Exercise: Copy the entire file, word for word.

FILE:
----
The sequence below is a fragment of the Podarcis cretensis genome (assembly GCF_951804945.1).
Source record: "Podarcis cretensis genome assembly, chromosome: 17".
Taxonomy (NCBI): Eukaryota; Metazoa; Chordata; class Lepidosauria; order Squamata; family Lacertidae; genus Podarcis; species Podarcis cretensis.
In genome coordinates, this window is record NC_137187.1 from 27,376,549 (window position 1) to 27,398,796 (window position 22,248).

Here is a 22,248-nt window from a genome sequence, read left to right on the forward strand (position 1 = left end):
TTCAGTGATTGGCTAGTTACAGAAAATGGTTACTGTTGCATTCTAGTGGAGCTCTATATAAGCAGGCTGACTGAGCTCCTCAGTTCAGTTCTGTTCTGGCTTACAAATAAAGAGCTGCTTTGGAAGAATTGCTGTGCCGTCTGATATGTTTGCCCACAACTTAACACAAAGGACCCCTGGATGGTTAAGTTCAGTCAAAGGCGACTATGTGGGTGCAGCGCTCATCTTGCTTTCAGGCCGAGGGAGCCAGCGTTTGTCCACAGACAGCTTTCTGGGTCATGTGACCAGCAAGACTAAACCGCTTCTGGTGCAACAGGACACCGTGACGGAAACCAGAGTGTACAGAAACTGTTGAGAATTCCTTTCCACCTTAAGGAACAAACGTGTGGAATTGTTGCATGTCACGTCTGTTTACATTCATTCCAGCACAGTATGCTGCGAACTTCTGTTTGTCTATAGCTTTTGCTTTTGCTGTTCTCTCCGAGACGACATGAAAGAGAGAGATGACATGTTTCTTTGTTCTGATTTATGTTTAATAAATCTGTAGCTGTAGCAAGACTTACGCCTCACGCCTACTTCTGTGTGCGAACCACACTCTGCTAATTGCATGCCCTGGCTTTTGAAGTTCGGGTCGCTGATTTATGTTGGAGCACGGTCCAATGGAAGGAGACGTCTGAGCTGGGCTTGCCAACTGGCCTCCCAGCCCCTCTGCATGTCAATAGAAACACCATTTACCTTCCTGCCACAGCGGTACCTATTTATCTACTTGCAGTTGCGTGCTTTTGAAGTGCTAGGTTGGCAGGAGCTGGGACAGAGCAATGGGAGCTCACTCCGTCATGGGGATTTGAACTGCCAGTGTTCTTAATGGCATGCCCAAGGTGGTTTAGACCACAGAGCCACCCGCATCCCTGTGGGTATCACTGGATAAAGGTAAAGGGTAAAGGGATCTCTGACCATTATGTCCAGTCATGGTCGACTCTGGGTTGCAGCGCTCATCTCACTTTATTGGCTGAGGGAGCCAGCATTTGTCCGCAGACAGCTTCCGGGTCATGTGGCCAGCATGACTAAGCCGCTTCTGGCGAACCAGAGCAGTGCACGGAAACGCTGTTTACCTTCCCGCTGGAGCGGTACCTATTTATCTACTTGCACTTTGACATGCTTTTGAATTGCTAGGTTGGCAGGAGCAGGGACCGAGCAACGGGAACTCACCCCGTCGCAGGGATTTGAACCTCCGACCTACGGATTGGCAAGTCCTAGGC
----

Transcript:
The sequence below is a fragment of the Podarcis cretensis genome (assembly GCF_951804945.1).
Source record: "Podarcis cretensis genome assembly, chromosome: 17".
Taxonomy (NCBI): Eukaryota; Metazoa; Chordata; class Lepidosauria; order Squamata; family Lacertidae; genus Podarcis; species Podarcis cretensis.
In genome coordinates, this window is record NC_137187.1 from 27,376,549 (window position 1) to 27,398,796 (window position 22,248).

Here is a 22,248-nt window from a genome sequence, read left to right on the forward strand (position 1 = left end):
TTCAGTGATTGGCTAGTTACAGAAAATGGTTACTGTTGCATTCTAGTGGAGCTCTATATAAGCAGGCTGACTGAGCTCCTCAGTTCAGTTCTGTTCTGGCTTACAAATAAAGAGCTGCTTTGGAAGAATTGCTGTGCCGTCTGATATGTTTGCCCACAACTTAACACAAAGGACCCCTGGATGGTTAAGTTCAGTCAAAGGCGACTATGTGGGTGCAGCGCTCATCTTGCTTTCAGGCCGAGGGAGCCAGCGTTTGTCCACAGACAGCTTTCTGGGTCATGTGACCAGCAAGACTAAACCGCTTCTGGTGCAACAGGACACCGTGACGGAAACCAGAGTGTACAGAAACTGTTGAGAATTCCTTTCCACCTTAAGGAACAAACGTGTGGAATTGTTGCATGTCACGTCTGTTTACATTCATTCCAGCACAGTATGCTGCGAACTTCTGTTTGTCTATAGCTTTTGCTTTTGCTGTTCTCTCCGAGACGACATGAAAGAGAGAGATGACATGTTTCTTTGTTCTGATTTATGTTTAATAAATCTGTAGCTGTAGCAAGACTTACGCCTCACGCCTACTTCTGTGTGCGAACCACACTCTGCTAATTGCATGCCCTGGCTTTTGAAGTTCGGGTCGCTGATTTATGTTGGAGCACGGTCCAATGGAAGGAGACGTCTGAGCTGGGCTTGCCAACTGGCCTCCCAGCCCCTCTGCATGTCAATAGAAACACCATTTACCTTCCTGCCACAGCGGTACCTATTTATCTACTTGCAGTTGCGTGCTTTTGAAGTGCTAGGTTGGCAGGAGCTGGGACAGAGCAATGGGAGCTCACTCCGTCATGGGGATTTGAACTGCCAGTGTTCTTAATGGCATGCCCAAGGTGGTTTAGACCACAGAGCCACCCGCATCCCTGTGGGTATCACTGGATAAAGGTAAAGGGTAAAGGGATCTCTGACCATTATGTCCAGTCATGGTCGACTCTGGGTTGCAGCGCTCATCTCACTTTATTGGCTGAGGGAGCCAGCATTTGTCCGCAGACAGCTTCCGGGTCATGTGGCCAGCATGACTAAGCCGCTTCTGGCGAACCAGAGCAGTGCACGGAAACGCTGTTTACCTTCCCGCTGGAGCGGTACCTATTTATCTACTTGCACTTTGACATGCTTTTGAATTGCTAGGTTGGCAGGAGCAGGGACCGAGCAACGGGAACTCACCCCGTCGCAGGGATTTGAACCTCCGACCTACGGATTGGCAAGTCCTAGGC